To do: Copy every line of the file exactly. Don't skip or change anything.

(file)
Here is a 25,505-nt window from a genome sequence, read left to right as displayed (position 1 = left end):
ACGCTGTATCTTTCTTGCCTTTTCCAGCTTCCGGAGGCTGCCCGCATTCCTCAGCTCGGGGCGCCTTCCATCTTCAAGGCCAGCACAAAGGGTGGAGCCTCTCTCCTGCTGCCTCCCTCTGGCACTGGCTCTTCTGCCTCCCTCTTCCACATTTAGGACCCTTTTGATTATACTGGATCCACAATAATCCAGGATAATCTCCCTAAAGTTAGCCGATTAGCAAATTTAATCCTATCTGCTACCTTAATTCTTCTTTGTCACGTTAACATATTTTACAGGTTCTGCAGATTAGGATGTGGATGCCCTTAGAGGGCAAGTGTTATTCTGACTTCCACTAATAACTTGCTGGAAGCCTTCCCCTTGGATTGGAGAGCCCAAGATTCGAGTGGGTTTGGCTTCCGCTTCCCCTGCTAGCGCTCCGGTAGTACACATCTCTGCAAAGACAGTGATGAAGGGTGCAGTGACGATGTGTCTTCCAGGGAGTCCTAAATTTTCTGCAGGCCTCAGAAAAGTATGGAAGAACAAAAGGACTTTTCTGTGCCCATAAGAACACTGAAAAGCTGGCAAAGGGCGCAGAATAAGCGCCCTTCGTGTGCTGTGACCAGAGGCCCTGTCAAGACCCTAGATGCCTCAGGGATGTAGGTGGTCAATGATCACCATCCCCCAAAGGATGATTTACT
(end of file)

Here is a 25,505-nt window from a genome sequence, read left to right as displayed (position 1 = left end):
ACGCTGTATCTTTCTTGCCTTTTCCAGCTTCCGGAGGCTGCCCGCATTCCTCAGCTCGGGGCGCCTTCCATCTTCAAGGCCAGCACAAAGGGTGGAGCCTCTCTCCTGCTGCCTCCCTCTGGCACTGGCTCTTCTGCCTCCCTCTTCCACATTTAGGACCCTTTTGATTATACTGGATCCACAATAATCCAGGATAATCTCCCTAAAGTTAGCCGATTAGCAAATTTAATCCTATCTGCTACCTTAATTCTTCTTTGTCACGTTAACATATTTTACAGGTTCTGCAGATTAGGATGTGGATGCCCTTAGAGGGCAAGTGTTATTCTGACTTCCACTAATAACTTGCTGGAAGCCTTCCCCTTGGATTGGAGAGCCCAAGATTCGAGTGGGTTTGGCTTCCGCTTCCCCTGCTAGCGCTCCGGTAGTACACATCTCTGCAAAGACAGTGATGAAGGGTGCAGTGACGATGTGTCTTCCAGGGAGTCCTAAATTTTCTGCAGGCCTCAGAAAAGTATGGAAGAACAAAAGGACTTTTCTGTGCCCATAAGAACACTGAAAAGCTGGCAAAGGGCGCAGAATAAGCGCCCTTCGTGTGCTGTGACCAGAGGCCCTGTCAAGACCCTAGATGCCTCAGGGATGTAGGTGGTCAATGATCACCATCCCCCAAAGGATGATTTACT